Donald Trump tells North Korea: Come to table and make a deal

He says it makes sense for Pyongyang to cut a deal that is good for its people, but stressed US is ready to assert military might

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President Donald Trump on Tuesday warned North Korea he was prepared to use the full range of US military power to stop any attack, but in a more conciliatory appeal than ever before he urged Pyongyang to 'make a deal' to and the nuclear standoff.
US President Donald Trump and his South Korean counterpart, Mr Moon Jae In, walking past an honour guard at a welcoming ceremony at the presidential Blue House in Seoul yesterday. PHOTO: BLOOMBERG
US First Lady Melania Trump and South Korea’s First Lady Kim Jung Sook (in white) taking a walk in the grounds of the Blue House yesterday. President Trump’s visit to he country is part of a 12-day Asian tour. PHOTO: AGENCE FRANCE-PRESSE
Anti-Trump protesters shouting slogans while waiting for President Trump’s convoy to pass by in Seoul’s Gwanghwamun Square yesterday. PHOTO: AGENCE FRANCE-PRESSE

US President Donald Trump has urged North Korea to "come to the table and make a deal", even as he stressed that the United States is prepared to assert its military might, if needed, to defend itself and its allies.

Speaking at a joint press conference with South Korean President Moon Jae In after their summit yesterday, Mr Trump also called on the world to unite in confronting the nuclear threat and "prevent the North Korean dictator from threatening millions of innocent lives".

"We are showing great strength, and I think they understand we have unparalleled strength. With that said, I really believe it makes sense for North Korea to come to the table and make a deal that is good for the people of North Korea and the people of the world," he said.

While declining to comment on the possibility of direct talks, Mr Trump said the US will focus on resolving the problem "using all available tools short of military action".

Mr Trump's visit to South Korea, part of a 12-day Asian tour, came after North Korea raised tensions by firing missiles over Japan, conducting its sixth nuclear test and hurling threats at the US.

While Pyongyang has not staged any provocation since Sept 15, it has ruled out talks and vowed to continue boosting its nuclear prowess if the US and its allies "continue their hostile acts against us".

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Yesterday, Mr Trump said Washington's "maximum pressure and engagement" approach has yielded some progress. China has been "very, very helpful", he added, but worldwide action is necessary to implement United Nations Security Council resolutions and end trade and business with North Korea.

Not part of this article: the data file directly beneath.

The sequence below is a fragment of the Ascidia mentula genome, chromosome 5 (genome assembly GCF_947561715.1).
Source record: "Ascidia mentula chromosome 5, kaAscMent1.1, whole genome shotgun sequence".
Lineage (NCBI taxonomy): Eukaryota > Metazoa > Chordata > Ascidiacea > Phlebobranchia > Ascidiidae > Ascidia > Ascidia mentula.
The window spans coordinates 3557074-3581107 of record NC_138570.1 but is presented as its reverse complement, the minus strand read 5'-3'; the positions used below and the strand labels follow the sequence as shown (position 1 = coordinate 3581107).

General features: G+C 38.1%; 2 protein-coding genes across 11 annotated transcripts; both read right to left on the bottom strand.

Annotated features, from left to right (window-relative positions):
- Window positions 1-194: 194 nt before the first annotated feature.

"It is unacceptable that nations would help arm and finance an increasingly dangerous regime."

To further deter the North, Mr Moon and Mr Trump agreed to boost South Korea's defence capability. This includes removing the payload limit of South Korean ballistic missiles, expanding the rotational deployment of US strategic assets to the region and buying advanced US surveillance equipment.

The additional defence spending would help to narrow the US trade deficit with South Korea, said Mr Trump, who stressed that ongoing renegotiations of a US-South Korea free trade deal will make it more fair and balanced in America's favour. He thanked Mr Moon for helping to reduce the US trade deficit of US$27.6 billion (S$37.7 billion) last year - more than double the figure in 2012 when the agreement went into effect.

Mr Trump was also full of praise for Camp Humphreys - the biggest US base overseas - and did not press Seoul further to bear a bigger share of the cost of maintaining 28,000 US troops in this country.

Assuaging concerns that South Korea was playing second fiddle to America's other ally, Japan, and would be bypassed in important decisions, he said: "South Korea is very important to me, and there will be no skipping South Korea."

Analysts said the summit ended on a good note as the South Korean government had worked hard to allay Mr Trump's concerns over the trade deficit and defence cost sharing.

The Camp Humphreys visit, for instance, was meant to show how South Korea paid 92 per cent of the construction bill of US$10.7 billion.

Dr James Kim of The Asan Institute for Policy Studies said major issues had been sorted out at meetings prior to the summit.

"Overall, it was a cordial affair that ended well. No major issues or statements that surprised anyone."

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A version of this article appeared in the print edition of The Straits Times on November 08, 2017, with the headline Donald Trump tells North Korea: Come to table and make a deal. Subscribe